Maryland’s two NFL stadiums to vie for FIFA World Cup matches; Tangier Island slipping away; state testing federal initiative to allow addiction treatment centers to be reimbursed per patient through Medicaid; Maryland childcare subsidy has lowest reimbursement rate in country, causing hardship for lower income families; state Sen. Will Smith to seek legislative aid for businesses impacted by Purple Line construction; parents, like Comptroller Franchot, want new Lansdowne school, not a rehab; Rep. Steny Hoyer joins effort to bring peace to Thanksgiving table; and Baltimore County councilman wants school board to vote acting superintendent into post despite income disclosure controversy.
Most people don’t care too much about why the tides and the erosion are getting worse, or about the politics of climate change. “They want to know what is going to happen to them and what they can do about it,” says a Salisbury University geographer. For many, the real threat won’t come in their lifetimes, and they aren’t likely to pay tens of thousands of dollars to jack up their houses. The key is to honestly acknowledge the threat and install public policies that over time guide “the way that development takes place, rearrange the way people build their homes, the way roads are maintained.”
Maryland’s two NFL stadiums could be the sites of FIFA World Cup matches come 2026, and executives in Washington, D.C. and Baltimore are working to make that happen. Washington and Baltimore are two of 32 cities vying to be named official host cities for a joint North American bid to host the 2026 World Cup.
In effort to free promising economic engine, Comptroller Franchot unveils legislative package to ease restrictions on craft breweries; state auditors find severe, possibly illegal financial practices at Baltimore City Community College; enrollment for Maryland’s health exchange rises; health exchange gets new executive director; group asks Appeals Court to uphold earlier decision on Bladensburg Cross; 15 Democratic women named to new Emerge Maryland class; group of scientists back Aruna Miller in race for 6th Congressional District; and former Del. Hurson to seek spot on Montgomery County Council.
The Tuesday after Thanksgiving has turned into the new tradition of Giving Tuesday for donating to nonprofit and charitable causes. This year, the three foundations sponsoring News Match—the largest-ever grassroots campaign to strengthen nonprofit journalism — are launching next Tuesday as Giving News Day as part of this nationwide effort. MarylandReporter.com is joining more than 100 local and investigative newsrooms that are eligible to receive up to $28,000 each in matching grants, doubling every donation up to $1,000 they receive by Dec. 31.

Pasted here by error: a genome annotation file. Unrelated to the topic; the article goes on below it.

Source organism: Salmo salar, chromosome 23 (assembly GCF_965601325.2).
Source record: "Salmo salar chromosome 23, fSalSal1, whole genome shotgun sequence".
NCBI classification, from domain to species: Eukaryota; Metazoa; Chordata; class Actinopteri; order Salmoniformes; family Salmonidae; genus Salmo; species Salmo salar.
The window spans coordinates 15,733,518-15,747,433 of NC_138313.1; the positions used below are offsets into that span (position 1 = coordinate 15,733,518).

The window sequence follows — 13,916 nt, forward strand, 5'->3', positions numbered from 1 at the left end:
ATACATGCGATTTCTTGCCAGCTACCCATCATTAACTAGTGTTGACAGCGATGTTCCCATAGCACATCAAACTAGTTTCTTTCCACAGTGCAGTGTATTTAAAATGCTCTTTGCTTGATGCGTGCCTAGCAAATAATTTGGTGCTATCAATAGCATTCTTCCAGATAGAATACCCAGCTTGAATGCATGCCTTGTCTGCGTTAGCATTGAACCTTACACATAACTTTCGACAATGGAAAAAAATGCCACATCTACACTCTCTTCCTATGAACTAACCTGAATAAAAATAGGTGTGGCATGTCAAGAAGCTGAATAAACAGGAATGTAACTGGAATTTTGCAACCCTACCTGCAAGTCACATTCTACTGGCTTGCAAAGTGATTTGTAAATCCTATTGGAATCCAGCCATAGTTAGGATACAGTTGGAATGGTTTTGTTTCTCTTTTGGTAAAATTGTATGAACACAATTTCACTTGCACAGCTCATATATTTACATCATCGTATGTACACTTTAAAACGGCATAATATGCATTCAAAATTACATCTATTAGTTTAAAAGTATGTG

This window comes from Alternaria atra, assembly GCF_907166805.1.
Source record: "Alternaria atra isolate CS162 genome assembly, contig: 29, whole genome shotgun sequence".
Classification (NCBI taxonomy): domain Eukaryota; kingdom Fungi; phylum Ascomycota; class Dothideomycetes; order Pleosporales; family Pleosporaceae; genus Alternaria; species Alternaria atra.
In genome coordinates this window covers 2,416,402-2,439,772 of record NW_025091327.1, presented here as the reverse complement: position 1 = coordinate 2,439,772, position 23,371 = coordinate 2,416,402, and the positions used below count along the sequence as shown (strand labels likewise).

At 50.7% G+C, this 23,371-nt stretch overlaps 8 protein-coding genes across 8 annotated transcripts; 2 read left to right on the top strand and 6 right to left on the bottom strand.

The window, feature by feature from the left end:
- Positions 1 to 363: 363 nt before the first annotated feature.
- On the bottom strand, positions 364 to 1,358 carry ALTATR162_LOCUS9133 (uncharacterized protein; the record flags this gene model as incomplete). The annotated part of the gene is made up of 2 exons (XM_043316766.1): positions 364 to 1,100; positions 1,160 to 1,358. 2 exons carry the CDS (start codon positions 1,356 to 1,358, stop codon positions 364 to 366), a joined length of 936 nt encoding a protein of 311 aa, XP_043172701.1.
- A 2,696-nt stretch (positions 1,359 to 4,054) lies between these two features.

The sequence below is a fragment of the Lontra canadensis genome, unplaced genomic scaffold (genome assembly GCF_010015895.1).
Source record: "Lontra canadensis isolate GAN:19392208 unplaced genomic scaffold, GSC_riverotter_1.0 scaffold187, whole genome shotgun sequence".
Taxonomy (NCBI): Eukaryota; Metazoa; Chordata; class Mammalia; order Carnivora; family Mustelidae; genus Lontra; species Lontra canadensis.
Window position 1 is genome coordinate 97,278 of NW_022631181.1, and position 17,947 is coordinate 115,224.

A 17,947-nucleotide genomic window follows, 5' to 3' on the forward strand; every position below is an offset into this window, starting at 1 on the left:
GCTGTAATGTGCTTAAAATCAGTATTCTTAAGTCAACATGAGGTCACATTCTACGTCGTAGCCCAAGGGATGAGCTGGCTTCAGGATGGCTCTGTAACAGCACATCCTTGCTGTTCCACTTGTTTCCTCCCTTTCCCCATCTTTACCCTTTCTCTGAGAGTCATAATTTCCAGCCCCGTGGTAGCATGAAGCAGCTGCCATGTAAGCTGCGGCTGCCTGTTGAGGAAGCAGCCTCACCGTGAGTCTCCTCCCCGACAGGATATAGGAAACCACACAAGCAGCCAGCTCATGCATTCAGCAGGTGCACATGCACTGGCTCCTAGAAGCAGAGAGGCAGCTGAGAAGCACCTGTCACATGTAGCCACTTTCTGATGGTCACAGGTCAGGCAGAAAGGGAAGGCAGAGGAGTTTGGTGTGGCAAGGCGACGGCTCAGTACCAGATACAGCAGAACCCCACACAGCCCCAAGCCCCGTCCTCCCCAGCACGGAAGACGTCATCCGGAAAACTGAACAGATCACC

Legislative auditors issued a damning report about lax and possibly illegal financial practices at Baltimore City Community College, an institution already under state pressure to fix its dwindling enrollment and improve its management. BCCC is the only one of the state’s 16 community colleges directly under state sponsorship and funding.
This is an updated list of candidates for local, state and federal office in Montgomery County as best as we could determine as of November 20, 2017. Montgomery County Public Schools Board of Education member Rebecca Smondrowski has confirmed she will kick off her campaign for the County Council At-Large race on Nov. 29. Del. Sheila Hixson, serving in her 10th term as a House delegate, will not seek re-election. Joel Rubin, a former congressional candidate in Maryland’s 8th District, is seeking a House seat in Legislative District 18. And Republican Laurie Halverson has joined the Legislative District 15 House race.
As problems persist with some Maryland judges not applying the law, more call for judicial performance evaluations; transit Secretary Rahn reveals more of plan to relieve congestion on Capital Beltway, I-270; Metro’s former inspector general says she was kept under close scrutiny; study finds state government under-staffed; three shore river conservation groups merge; Carroll Republican Central Committee appointment causing controversy; and Montgomery’s public financing attracts slew some Republicans in Democratic stronghold.
Sens. Cardin, Van Hollen introduce legislation to all some immigrants to apply for residency; report finds industries polluting waterways, Chesapeake Bay; Van Hollen bill would address farm runoff; state offering $100,000 reward following slaying of Baltimore police detective; DLS Exec Director Deschenaux heads toward retirement; state, Montgomery County look to relieve congestion on county highways; FCC looks to ease media ownership restrictions in move that could benefit Hunt Valley-based Sinclair Broadcasting; gubernatorial candidate Ben Jealous offers plan to address opioid crisis; Anne Arundel County Councilmember Walker attacks County Executive Schuh, House Minority Leader Kipken over mailer; and Davidsonville Democrat enters race for Arundel County exec.
Unbeknownst to most Marylanders, many industrial facilities are polluting state waters and the Chesapeake Bay with their stormwater runoff, while also threatening the health of neighboring communities, says a new report by a pair of environmental groups. The groups blame weak state controls and lax enforcement. More than one-third of the Maryland facilities that reported their stormwater discharges from 2014 to March of this year exceeded pollution limits for potentially harmful chemicals, according to records reviewed by the Center for Progressive Reform and the Environmental Integrity Project, both Washington-based nonprofits.